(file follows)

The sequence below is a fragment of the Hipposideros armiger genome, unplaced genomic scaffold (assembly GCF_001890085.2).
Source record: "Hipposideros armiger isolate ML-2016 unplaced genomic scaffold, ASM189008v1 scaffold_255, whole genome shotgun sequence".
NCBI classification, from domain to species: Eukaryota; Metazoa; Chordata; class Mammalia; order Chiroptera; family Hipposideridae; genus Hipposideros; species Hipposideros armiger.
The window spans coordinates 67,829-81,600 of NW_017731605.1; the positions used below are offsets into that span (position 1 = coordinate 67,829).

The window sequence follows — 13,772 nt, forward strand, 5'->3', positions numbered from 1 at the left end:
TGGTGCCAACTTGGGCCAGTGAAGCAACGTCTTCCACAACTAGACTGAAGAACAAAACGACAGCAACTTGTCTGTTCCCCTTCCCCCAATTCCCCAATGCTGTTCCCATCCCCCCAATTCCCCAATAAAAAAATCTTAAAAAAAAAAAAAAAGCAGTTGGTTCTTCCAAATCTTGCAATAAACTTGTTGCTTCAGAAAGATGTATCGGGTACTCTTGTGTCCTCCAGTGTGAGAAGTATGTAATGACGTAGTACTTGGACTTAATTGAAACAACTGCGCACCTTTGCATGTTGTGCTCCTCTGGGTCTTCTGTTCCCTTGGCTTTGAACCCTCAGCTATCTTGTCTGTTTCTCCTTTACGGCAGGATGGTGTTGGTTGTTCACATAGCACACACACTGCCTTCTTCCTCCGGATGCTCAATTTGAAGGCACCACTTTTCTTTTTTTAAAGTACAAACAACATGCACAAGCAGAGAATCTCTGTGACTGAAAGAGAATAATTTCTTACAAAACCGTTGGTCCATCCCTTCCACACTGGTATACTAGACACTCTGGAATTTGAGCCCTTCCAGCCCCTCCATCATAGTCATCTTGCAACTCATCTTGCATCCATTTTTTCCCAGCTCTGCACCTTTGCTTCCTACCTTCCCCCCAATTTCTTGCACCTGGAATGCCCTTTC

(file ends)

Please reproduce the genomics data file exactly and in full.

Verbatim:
The sequence below is a fragment of the Hipposideros armiger genome, unplaced genomic scaffold (assembly GCF_001890085.2).
Source record: "Hipposideros armiger isolate ML-2016 unplaced genomic scaffold, ASM189008v1 scaffold_255, whole genome shotgun sequence".
NCBI classification, from domain to species: Eukaryota; Metazoa; Chordata; class Mammalia; order Chiroptera; family Hipposideridae; genus Hipposideros; species Hipposideros armiger.
The window spans coordinates 67,829-81,600 of NW_017731605.1; the positions used below are offsets into that span (position 1 = coordinate 67,829).

The window sequence follows — 13,772 nt, forward strand, 5'->3', positions numbered from 1 at the left end:
TGGTGCCAACTTGGGCCAGTGAAGCAACGTCTTCCACAACTAGACTGAAGAACAAAACGACAGCAACTTGTCTGTTCCCCTTCCCCCAATTCCCCAATGCTGTTCCCATCCCCCCAATTCCCCAATAAAAAAATCTTAAAAAAAAAAAAAAAGCAGTTGGTTCTTCCAAATCTTGCAATAAACTTGTTGCTTCAGAAAGATGTATCGGGTACTCTTGTGTCCTCCAGTGTGAGAAGTATGTAATGACGTAGTACTTGGACTTAATTGAAACAACTGCGCACCTTTGCATGTTGTGCTCCTCTGGGTCTTCTGTTCCCTTGGCTTTGAACCCTCAGCTATCTTGTCTGTTTCTCCTTTACGGCAGGATGGTGTTGGTTGTTCACATAGCACACACACTGCCTTCTTCCTCCGGATGCTCAATTTGAAGGCACCACTTTTCTTTTTTTAAAGTACAAACAACATGCACAAGCAGAGAATCTCTGTGACTGAAAGAGAATAATTTCTTACAAAACCGTTGGTCCATCCCTTCCACACTGGTATACTAGACACTCTGGAATTTGAGCCCTTCCAGCCCCTCCATCATAGTCATCTTGCAACTCATCTTGCATCCATTTTTTCCCAGCTCTGCACCTTTGCTTCCTACCTTCCCCCCAATTTCTTGCACCTGGAATGCCCTTTC